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Thursday, 18 July 1946


Mr MOUNTJOY (Swan) .- Although I listened carefully to the speech of the honorable1 member for Richmond (Mr. Anthony), I do not know whether or not he supported the amendment. He commenced his speech on one note and ended it on an entirely different one. Going back over the history of the Australian Wheat Board we find, that under Statutory Rule No. 49 of 1916, the board was originally composed of one representative of the Commonwealth Government. 1 two representatives of the wheat-growers, two representatives of marketing pools, three representatives of merchants and one representative of the bulk handling authorities. The two representatives of wheat-growers were not selected from any particular State. I agree with the honor- 1 able member for Forrest (Mr. Lemmon) that the number of representatives on the board might very well be reduced. I agree with the honorable member for Richmond that a smaller board. is likely to be more efficient on the basis that the less talk there is the more work is likely to be done.


Mr McEwen - Have honorable members opposite experienced that in the Labour caucus?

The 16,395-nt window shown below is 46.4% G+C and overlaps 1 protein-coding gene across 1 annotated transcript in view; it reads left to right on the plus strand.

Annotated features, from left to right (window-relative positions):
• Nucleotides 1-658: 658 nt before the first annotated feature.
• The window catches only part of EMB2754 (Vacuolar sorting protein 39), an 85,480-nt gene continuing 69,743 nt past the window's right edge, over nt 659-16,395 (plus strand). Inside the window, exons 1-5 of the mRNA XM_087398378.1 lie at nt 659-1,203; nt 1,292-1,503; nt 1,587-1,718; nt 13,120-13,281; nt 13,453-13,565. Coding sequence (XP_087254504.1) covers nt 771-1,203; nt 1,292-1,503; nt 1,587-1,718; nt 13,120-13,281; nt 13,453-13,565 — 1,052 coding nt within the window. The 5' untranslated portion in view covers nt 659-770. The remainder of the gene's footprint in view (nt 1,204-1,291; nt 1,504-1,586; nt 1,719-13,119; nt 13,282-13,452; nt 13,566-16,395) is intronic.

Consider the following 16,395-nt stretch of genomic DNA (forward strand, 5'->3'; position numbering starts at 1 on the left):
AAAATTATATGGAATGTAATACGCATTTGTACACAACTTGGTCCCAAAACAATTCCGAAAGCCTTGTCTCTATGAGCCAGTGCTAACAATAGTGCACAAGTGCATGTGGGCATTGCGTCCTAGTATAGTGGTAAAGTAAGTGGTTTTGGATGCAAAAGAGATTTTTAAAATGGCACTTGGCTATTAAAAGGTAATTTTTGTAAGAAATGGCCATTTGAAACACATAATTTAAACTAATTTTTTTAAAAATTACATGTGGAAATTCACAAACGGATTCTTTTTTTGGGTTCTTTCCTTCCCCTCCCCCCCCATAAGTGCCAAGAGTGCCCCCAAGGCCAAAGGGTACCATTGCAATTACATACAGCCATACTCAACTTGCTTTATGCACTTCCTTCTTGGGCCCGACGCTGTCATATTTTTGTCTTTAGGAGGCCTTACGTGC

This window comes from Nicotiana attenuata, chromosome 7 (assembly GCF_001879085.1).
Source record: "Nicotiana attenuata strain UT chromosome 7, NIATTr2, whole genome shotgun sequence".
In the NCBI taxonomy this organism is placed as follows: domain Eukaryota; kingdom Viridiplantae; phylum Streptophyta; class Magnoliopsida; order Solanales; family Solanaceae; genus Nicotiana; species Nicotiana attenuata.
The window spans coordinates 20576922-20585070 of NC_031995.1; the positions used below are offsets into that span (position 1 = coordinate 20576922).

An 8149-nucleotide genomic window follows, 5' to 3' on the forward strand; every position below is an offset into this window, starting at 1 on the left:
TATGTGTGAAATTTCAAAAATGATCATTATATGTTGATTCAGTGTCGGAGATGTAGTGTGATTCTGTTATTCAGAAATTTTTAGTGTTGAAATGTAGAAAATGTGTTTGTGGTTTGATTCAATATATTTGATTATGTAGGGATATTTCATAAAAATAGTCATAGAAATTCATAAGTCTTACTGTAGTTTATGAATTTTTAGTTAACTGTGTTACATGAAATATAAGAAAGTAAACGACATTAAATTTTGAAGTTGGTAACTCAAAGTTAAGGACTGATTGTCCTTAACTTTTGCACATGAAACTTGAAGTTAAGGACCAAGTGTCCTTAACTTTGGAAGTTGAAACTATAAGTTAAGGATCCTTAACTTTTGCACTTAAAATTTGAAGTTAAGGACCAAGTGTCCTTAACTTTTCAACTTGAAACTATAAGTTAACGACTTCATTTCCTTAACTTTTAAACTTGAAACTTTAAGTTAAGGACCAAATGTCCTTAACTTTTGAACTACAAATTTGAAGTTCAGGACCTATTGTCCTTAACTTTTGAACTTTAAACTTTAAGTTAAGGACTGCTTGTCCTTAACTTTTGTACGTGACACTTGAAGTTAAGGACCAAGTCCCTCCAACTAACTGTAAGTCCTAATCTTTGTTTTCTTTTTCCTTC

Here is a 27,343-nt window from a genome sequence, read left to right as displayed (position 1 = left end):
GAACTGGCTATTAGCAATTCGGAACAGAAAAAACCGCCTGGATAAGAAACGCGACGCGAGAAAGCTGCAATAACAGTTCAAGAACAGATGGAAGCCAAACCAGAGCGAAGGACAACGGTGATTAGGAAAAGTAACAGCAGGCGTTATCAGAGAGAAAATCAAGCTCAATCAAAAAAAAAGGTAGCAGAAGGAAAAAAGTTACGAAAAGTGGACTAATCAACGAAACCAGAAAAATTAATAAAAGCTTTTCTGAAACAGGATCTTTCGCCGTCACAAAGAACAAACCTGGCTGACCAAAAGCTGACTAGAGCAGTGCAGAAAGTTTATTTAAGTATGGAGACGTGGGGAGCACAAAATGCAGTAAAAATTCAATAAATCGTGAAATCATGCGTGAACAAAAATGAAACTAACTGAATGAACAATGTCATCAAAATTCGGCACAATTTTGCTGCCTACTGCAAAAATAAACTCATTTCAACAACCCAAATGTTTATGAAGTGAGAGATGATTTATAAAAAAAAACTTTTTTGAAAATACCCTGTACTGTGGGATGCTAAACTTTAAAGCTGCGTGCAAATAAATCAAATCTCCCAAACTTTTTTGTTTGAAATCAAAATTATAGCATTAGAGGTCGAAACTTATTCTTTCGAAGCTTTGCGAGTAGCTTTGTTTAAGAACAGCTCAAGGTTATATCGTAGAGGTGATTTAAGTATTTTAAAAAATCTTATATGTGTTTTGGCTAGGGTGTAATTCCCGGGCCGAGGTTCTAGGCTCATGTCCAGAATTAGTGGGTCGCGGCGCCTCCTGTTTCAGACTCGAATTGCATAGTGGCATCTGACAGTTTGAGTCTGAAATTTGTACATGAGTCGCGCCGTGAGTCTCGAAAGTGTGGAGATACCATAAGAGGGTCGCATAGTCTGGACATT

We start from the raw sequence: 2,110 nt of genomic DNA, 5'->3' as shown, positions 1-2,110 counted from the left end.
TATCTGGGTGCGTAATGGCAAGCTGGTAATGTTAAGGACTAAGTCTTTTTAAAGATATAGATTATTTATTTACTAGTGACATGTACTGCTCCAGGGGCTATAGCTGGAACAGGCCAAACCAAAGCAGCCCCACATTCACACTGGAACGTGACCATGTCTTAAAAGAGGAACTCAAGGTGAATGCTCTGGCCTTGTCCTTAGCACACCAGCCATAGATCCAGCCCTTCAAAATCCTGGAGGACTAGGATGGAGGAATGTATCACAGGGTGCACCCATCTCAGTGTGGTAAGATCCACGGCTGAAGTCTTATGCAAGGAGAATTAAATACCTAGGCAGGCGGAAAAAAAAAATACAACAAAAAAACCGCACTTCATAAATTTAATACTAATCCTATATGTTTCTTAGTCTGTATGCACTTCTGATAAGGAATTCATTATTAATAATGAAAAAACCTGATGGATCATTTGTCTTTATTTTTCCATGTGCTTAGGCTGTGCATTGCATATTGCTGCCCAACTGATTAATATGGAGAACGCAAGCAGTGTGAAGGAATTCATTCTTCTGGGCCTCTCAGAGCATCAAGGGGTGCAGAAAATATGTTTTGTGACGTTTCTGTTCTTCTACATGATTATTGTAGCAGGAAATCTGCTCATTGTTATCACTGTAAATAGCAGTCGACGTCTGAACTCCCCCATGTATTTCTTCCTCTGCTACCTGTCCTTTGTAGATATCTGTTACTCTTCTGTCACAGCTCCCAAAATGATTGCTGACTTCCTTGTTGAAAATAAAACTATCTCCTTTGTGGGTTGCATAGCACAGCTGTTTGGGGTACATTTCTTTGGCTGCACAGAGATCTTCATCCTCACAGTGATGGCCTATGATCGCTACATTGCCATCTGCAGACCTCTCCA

Mr MOUNTJOY - The Australian Country party has but a small caucus and the honorable member is very much afraid that it will become very much smaller in the not distant future. I suggest that in his later discussions with State Ministers the Minister might suggest that the representation of New South Wales and Victoria be reduced to one in each case. The honorable member for Richmond has said, in effect, that if this Parliament is merely to rubber stamp legislation passed by the States, its continuance is not worth while. The honorable member knows very well that the party to which he belongs has done everything in its power to prevent the Commonwealth Parliament from obtaining complete powers to deal with these matters in its own. right. If this Parliament is to be truly national it must have complete national powers. Measures designed for the improvement of our primary industries could be brought before this Parliament, in the first instance instead of only after protracted negotiations with the States. It is significant that the present Government is the first to have given a great deal of attention to. the desirability of consulting wheat-growers as to the re-organization of their industry.


Mr McEwen - That is not so. The Lyons Government established the Australian Agricultural Council for that very purpose.







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